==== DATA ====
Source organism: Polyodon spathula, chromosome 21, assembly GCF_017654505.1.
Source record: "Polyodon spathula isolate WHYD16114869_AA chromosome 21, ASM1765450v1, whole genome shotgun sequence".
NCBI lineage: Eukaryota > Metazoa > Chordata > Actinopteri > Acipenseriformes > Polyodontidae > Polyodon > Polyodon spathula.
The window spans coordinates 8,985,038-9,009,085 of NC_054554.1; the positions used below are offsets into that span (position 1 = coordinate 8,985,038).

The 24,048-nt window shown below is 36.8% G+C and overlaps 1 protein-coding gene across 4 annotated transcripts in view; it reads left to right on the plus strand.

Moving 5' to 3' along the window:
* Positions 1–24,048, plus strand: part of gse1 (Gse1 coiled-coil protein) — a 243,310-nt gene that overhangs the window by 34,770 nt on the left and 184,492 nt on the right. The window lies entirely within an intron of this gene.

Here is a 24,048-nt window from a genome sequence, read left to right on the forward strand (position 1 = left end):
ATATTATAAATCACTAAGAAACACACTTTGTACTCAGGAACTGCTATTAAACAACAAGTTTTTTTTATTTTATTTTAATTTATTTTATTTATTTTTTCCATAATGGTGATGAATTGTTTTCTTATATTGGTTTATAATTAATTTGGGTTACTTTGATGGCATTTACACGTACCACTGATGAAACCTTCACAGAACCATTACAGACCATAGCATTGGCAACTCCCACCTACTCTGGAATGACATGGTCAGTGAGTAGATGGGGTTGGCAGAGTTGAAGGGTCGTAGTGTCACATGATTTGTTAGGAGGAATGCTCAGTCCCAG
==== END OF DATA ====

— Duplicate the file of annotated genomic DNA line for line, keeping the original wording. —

Source organism: Polyodon spathula, chromosome 21, assembly GCF_017654505.1.
Source record: "Polyodon spathula isolate WHYD16114869_AA chromosome 21, ASM1765450v1, whole genome shotgun sequence".
NCBI lineage: Eukaryota > Metazoa > Chordata > Actinopteri > Acipenseriformes > Polyodontidae > Polyodon > Polyodon spathula.
The window spans coordinates 8,985,038-9,009,085 of NC_054554.1; the positions used below are offsets into that span (position 1 = coordinate 8,985,038).

The 24,048-nt window shown below is 36.8% G+C and overlaps 1 protein-coding gene across 4 annotated transcripts in view; it reads left to right on the plus strand.

Moving 5' to 3' along the window:
* Positions 1–24,048, plus strand: part of gse1 (Gse1 coiled-coil protein) — a 243,310-nt gene that overhangs the window by 34,770 nt on the left and 184,492 nt on the right. The window lies entirely within an intron of this gene.

Here is a 24,048-nt window from a genome sequence, read left to right on the forward strand (position 1 = left end):
ATATTATAAATCACTAAGAAACACACTTTGTACTCAGGAACTGCTATTAAACAACAAGTTTTTTTTATTTTATTTTAATTTATTTTATTTATTTTTTCCATAATGGTGATGAATTGTTTTCTTATATTGGTTTATAATTAATTTGGGTTACTTTGATGGCATTTACACGTACCACTGATGAAACCTTCACAGAACCATTACAGACCATAGCATTGGCAACTCCCACCTACTCTGGAATGACATGGTCAGTGAGTAGATGGGGTTGGCAGAGTTGAAGGGTCGTAGTGTCACATGATTTGTTAGGAGGAATGCTCAGTCCCAG